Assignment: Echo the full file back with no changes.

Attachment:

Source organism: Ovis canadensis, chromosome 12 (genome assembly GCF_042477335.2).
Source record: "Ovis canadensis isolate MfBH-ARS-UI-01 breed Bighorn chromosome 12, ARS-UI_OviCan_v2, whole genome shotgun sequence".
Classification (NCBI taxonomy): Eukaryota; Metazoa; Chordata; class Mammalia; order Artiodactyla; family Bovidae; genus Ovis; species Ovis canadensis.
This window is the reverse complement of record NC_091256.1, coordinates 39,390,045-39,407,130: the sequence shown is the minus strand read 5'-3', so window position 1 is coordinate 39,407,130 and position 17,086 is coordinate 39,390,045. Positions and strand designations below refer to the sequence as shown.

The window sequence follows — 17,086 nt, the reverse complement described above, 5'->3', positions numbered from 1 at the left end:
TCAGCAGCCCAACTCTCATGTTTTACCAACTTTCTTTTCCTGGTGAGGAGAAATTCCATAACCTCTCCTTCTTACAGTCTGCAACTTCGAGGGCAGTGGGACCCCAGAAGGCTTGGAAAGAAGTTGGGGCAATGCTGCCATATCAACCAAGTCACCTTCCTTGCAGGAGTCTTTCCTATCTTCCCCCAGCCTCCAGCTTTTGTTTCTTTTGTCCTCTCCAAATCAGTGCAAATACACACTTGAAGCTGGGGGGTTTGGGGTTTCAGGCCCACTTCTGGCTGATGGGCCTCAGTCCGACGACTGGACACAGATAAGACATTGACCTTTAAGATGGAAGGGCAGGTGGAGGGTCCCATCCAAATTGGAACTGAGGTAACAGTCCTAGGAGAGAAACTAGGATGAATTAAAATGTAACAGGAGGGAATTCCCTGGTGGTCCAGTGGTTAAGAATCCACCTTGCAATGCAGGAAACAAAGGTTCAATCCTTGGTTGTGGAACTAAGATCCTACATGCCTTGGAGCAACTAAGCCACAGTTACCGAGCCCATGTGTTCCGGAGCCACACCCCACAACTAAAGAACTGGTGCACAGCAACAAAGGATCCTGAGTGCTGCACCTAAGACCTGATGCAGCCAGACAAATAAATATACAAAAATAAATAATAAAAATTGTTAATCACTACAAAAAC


Source organism: Ovis canadensis, chromosome 12 (genome assembly GCF_042477335.2).
Source record: "Ovis canadensis isolate MfBH-ARS-UI-01 breed Bighorn chromosome 12, ARS-UI_OviCan_v2, whole genome shotgun sequence".
Classification (NCBI taxonomy): Eukaryota; Metazoa; Chordata; class Mammalia; order Artiodactyla; family Bovidae; genus Ovis; species Ovis canadensis.
This window is the reverse complement of record NC_091256.1, coordinates 39,390,045-39,407,130: the sequence shown is the minus strand read 5'-3', so window position 1 is coordinate 39,407,130 and position 17,086 is coordinate 39,390,045. Positions and strand designations below refer to the sequence as shown.

The window sequence follows — 17,086 nt, the reverse complement described above, 5'->3', positions numbered from 1 at the left end:
TCAGCAGCCCAACTCTCATGTTTTACCAACTTTCTTTTCCTGGTGAGGAGAAATTCCATAACCTCTCCTTCTTACAGTCTGCAACTTCGAGGGCAGTGGGACCCCAGAAGGCTTGGAAAGAAGTTGGGGCAATGCTGCCATATCAACCAAGTCACCTTCCTTGCAGGAGTCTTTCCTATCTTCCCCCAGCCTCCAGCTTTTGTTTCTTTTGTCCTCTCCAAATCAGTGCAAATACACACTTGAAGCTGGGGGGTTTGGGGTTTCAGGCCCACTTCTGGCTGATGGGCCTCAGTCCGACGACTGGACACAGATAAGACATTGACCTTTAAGATGGAAGGGCAGGTGGAGGGTCCCATCCAAATTGGAACTGAGGTAACAGTCCTAGGAGAGAAACTAGGATGAATTAAAATGTAACAGGAGGGAATTCCCTGGTGGTCCAGTGGTTAAGAATCCACCTTGCAATGCAGGAAACAAAGGTTCAATCCTTGGTTGTGGAACTAAGATCCTACATGCCTTGGAGCAACTAAGCCACAGTTACCGAGCCCATGTGTTCCGGAGCCACACCCCACAACTAAAGAACTGGTGCACAGCAACAAAGGATCCTGAGTGCTGCACCTAAGACCTGATGCAGCCAGACAAATAAATATACAAAAATAAATAATAAAAATTGTTAATCACTACAAAAAC